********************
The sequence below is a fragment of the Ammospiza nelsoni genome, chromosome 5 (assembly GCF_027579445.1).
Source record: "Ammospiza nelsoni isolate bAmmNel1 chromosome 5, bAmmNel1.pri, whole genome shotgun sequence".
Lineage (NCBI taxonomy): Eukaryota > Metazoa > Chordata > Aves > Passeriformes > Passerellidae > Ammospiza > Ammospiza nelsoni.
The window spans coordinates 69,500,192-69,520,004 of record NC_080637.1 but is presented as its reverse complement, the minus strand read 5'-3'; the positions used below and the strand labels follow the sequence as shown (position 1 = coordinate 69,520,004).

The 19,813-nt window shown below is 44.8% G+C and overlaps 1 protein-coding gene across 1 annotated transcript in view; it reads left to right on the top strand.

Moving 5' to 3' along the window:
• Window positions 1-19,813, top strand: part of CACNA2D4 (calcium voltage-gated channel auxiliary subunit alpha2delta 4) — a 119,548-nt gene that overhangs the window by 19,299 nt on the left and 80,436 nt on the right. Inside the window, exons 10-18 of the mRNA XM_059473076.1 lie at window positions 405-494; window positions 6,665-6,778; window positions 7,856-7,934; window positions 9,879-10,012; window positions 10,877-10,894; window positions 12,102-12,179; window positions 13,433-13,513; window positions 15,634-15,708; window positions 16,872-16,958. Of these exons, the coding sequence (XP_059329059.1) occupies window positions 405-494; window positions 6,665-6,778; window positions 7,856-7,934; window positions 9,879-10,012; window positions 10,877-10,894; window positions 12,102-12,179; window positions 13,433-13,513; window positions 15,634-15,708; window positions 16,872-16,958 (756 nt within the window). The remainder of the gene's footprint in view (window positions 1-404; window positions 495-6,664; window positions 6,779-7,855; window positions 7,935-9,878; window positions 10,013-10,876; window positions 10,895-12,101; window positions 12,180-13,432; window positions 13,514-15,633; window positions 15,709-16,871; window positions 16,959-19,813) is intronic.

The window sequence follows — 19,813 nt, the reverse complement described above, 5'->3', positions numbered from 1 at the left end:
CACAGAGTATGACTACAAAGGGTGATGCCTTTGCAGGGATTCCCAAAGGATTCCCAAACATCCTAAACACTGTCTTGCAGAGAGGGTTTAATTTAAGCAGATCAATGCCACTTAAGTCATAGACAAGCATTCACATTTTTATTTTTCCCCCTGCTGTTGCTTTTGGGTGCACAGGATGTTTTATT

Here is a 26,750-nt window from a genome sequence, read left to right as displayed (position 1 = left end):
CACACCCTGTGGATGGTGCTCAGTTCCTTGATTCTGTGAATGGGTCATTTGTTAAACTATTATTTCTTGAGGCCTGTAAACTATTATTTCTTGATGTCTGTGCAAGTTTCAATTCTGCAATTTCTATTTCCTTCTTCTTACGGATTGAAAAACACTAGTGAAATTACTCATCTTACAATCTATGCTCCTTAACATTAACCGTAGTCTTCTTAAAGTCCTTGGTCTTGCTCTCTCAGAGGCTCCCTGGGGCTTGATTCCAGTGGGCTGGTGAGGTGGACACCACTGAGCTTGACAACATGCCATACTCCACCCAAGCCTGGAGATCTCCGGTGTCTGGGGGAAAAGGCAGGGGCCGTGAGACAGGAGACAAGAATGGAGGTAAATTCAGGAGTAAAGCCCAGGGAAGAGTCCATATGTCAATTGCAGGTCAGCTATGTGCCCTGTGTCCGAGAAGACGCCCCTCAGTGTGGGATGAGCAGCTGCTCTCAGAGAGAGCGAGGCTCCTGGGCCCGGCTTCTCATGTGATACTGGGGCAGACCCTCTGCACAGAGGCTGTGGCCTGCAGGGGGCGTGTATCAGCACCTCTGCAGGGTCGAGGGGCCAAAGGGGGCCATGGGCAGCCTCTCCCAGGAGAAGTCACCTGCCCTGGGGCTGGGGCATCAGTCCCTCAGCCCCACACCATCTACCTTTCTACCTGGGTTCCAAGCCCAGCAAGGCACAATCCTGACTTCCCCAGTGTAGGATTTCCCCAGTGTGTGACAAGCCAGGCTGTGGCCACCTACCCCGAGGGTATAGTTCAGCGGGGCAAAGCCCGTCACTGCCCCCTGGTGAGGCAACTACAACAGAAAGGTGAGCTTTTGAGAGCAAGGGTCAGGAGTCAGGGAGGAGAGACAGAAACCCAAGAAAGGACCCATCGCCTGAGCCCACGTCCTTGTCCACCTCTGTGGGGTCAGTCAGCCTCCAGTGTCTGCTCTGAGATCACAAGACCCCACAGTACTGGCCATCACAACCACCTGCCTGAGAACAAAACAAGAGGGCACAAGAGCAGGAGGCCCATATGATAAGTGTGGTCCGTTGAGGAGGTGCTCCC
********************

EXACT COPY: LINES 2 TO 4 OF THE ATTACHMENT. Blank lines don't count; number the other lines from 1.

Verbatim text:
Source record: "Ammospiza nelsoni isolate bAmmNel1 chromosome 5, bAmmNel1.pri, whole genome shotgun sequence".
Lineage (NCBI taxonomy): Eukaryota > Metazoa > Chordata > Aves > Passeriformes > Passerellidae > Ammospiza > Ammospiza nelsoni.
The window spans coordinates 69,500,192-69,520,004 of record NC_080637.1 but is presented as its reverse complement, the minus strand read 5'-3'; the positions used below and the strand labels follow the sequence as shown (position 1 = coordinate 69,520,004).